When he finally published Linux, he originally did so under his own license- however, he borrowed heavily from GNU software in order to make it run properly (so to have a proper interface and such), and released later versions under the GNU GPL. Torvalds and his associates continue to maintain and update the Linux kernel (Version 3.0 being released last year) and, despite some teething troubles with those who have considered it old-fashioned, those who thought MINIX code was stolen (rather than merely borrowed from), and Microsoft (who have since turned tail and are now one of the largest contributors to the Linux kernel), the system is now regarded as the pinnacle of Stallman’s open-source dream.

One of the keys to its success lies in its constant evolution, and the interactivity of this process. Whilst Linus Torvalds and co. are the main developers, they write very little code themselves- instead, other programmers and members of the Linux community offer up suggestions, patches and additions to either the Linux distributors (more on them later) or as source code to the kernel itself. All the main team have to do is pick and choose the features they want to see included, and continually prune what they get to maximise the efficiency and minimise the vulnerability to viruses of the system- the latter being one of the key features that marks Linux (and OS X) over Windows. Other key advantages Linux holds includes its size and the efficiency with which it allocates CPU usage; whilst Windows may command a quite high percentage of your CPU capacity just to keep itself running, not counting any programs running on it, Linux is designed to use your CPU as efficiently as possible, in an effort to keep it running faster. The kernel’s open source roots mean it is easy to modify if you have the technical know-how, and the community of followers surrounding it mean that any problem you have with a standard distribution is usually only a few button clicks away. Disadvantages include a certain lack of user-friendliness to the uninitiated or not computer-literate user since a lot of programs require an instruction typed into the command bar, far fewer  programs, especially commercial, professional ones, than Windows, an inability to process media as well as OS X (which is the main reason Apple computers appear to exist), and a tendency to go wrong more frequently than commercial operating systems. Nonetheless, many ‘computer people’ consider this a small price to pay and flock to the kernel in their thousands.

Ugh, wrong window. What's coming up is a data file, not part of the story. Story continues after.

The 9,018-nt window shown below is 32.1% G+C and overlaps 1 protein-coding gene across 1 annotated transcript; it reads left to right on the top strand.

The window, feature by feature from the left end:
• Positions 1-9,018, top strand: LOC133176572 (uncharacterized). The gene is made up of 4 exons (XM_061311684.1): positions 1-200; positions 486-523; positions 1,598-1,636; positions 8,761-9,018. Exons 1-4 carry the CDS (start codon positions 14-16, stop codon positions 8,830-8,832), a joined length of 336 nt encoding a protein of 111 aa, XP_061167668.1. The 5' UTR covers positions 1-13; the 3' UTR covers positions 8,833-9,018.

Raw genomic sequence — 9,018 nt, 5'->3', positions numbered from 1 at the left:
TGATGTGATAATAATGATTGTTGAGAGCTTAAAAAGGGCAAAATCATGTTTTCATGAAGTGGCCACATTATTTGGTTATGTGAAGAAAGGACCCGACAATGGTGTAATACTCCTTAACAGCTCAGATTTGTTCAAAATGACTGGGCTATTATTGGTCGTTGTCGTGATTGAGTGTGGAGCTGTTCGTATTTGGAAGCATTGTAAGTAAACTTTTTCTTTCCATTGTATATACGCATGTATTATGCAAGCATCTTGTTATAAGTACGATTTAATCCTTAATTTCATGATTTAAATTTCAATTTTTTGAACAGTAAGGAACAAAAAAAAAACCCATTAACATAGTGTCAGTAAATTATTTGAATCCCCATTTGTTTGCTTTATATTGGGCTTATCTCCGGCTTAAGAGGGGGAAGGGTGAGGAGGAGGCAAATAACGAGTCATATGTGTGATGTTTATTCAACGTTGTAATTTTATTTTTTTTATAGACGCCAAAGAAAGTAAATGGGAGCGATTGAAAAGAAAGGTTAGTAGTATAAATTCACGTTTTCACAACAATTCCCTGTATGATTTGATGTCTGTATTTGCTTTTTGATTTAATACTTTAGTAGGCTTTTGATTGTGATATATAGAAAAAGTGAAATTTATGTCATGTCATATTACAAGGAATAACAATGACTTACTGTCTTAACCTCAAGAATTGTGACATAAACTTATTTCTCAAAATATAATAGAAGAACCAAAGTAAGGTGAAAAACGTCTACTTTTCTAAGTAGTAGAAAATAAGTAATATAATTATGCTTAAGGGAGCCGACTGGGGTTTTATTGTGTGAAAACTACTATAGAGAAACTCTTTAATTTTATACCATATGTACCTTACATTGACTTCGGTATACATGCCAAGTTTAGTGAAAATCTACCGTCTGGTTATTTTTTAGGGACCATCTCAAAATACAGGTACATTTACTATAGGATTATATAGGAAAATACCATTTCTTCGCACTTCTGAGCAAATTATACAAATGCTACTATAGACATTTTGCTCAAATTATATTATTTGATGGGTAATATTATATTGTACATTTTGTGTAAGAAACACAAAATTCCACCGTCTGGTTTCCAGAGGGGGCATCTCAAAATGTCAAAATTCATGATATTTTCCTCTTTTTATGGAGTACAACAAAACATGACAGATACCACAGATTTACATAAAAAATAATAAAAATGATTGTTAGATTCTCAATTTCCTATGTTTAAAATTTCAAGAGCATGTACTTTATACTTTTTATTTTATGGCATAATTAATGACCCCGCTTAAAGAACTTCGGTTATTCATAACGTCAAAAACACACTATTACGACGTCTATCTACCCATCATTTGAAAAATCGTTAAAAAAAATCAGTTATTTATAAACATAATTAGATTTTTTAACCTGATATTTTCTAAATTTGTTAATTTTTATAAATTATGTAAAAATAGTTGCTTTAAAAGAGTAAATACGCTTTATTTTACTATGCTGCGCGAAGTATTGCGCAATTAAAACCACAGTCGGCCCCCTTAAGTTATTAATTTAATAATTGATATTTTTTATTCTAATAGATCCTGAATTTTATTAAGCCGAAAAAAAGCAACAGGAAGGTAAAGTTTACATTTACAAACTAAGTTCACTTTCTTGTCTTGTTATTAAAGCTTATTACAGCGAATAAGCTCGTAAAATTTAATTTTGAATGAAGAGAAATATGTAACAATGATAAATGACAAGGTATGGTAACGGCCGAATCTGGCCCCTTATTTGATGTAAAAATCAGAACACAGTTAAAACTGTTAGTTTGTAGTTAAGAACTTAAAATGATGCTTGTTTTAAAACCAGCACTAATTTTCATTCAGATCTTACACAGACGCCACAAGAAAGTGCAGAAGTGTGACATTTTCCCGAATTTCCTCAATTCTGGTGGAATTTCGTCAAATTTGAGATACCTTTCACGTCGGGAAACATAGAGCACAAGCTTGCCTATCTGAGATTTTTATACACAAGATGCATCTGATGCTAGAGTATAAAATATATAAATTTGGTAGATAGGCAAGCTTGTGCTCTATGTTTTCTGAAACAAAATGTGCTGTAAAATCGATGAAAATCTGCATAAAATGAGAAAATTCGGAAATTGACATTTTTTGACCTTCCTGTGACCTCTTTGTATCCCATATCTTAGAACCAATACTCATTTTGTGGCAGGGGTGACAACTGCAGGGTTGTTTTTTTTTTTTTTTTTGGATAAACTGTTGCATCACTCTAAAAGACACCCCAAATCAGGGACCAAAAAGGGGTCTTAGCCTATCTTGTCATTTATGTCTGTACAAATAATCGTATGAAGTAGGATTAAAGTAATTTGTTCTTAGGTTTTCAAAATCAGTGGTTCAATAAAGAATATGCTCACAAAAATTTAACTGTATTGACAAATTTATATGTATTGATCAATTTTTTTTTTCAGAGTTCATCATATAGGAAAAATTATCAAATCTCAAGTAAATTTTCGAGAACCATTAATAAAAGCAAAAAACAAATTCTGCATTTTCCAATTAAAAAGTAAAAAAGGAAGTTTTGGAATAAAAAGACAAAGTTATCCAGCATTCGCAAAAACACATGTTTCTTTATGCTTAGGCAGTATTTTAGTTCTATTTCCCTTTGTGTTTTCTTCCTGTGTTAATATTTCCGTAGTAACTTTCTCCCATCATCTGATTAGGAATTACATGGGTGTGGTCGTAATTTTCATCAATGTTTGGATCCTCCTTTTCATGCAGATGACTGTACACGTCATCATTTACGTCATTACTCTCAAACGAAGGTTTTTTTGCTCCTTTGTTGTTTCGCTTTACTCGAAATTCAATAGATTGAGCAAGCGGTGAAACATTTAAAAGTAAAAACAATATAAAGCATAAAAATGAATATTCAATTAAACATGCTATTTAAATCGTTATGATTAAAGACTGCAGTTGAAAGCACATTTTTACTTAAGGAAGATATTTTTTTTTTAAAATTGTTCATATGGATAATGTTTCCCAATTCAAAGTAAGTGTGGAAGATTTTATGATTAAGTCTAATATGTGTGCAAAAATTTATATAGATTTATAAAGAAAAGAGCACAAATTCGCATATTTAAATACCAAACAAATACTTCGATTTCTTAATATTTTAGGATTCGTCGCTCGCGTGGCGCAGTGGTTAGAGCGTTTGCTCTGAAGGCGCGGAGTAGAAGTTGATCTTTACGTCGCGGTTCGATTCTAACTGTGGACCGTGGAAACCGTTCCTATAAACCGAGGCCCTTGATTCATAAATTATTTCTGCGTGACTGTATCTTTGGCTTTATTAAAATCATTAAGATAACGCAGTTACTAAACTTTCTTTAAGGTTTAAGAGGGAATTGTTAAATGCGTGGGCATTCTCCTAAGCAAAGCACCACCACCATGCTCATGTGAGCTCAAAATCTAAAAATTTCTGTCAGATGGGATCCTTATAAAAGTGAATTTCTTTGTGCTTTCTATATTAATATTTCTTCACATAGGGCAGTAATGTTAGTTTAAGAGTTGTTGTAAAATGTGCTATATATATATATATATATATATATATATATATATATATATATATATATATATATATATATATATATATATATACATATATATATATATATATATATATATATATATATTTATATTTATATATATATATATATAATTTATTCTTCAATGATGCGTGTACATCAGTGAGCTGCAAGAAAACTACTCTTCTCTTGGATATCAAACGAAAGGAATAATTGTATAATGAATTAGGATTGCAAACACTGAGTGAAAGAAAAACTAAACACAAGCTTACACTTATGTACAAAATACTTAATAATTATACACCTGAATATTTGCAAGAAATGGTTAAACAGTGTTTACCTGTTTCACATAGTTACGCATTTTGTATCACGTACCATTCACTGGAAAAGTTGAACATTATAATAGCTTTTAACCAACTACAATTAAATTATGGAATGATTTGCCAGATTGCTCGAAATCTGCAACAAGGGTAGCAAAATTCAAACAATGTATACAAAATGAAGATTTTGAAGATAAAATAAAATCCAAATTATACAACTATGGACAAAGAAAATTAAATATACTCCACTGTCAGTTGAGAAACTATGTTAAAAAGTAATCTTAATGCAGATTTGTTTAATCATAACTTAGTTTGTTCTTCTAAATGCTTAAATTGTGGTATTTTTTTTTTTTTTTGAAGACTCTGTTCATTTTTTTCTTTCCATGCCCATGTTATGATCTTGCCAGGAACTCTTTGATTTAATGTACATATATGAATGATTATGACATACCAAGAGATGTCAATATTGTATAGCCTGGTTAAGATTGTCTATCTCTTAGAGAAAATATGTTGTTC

However, the Linux kernel alone is not enough to make an operating system- hence the existence of distributions. Different distributions (or ‘distros’ as they’re known) consist of the Linux kernel bundled together with all the other features that make up an OS: software, documentation, window system, window manager, and desktop interface, to name but some. A few of these components, such as the graphical user interface (or GUI, which covers the job of several of the above components), or the package manager (that covers program installation, removal and editing), tend to be fairly ubiquitous (GNOME or KDE are common GUIs, and Synaptic the most typical package manager), but different people like their operating system to run in slightly different ways. Therefore, variations on these other components are bundled together with the kernel to form a distro, a complete package that will run as an operating system in exactly the same fashion as you would encounter with Windows or OS X. Such distros include Ubuntu (the most popular among beginners), Debian (Ubuntu’s older brother), Red Hat, Mandriva and Crunchbang- some of these, such as Ubuntu, are commercially backed enterprises (although how they make their money is a little beyond me), whilst others are entirely community-run, maintained solely thanks to the dedication, obsession and boundless free time of users across the globe.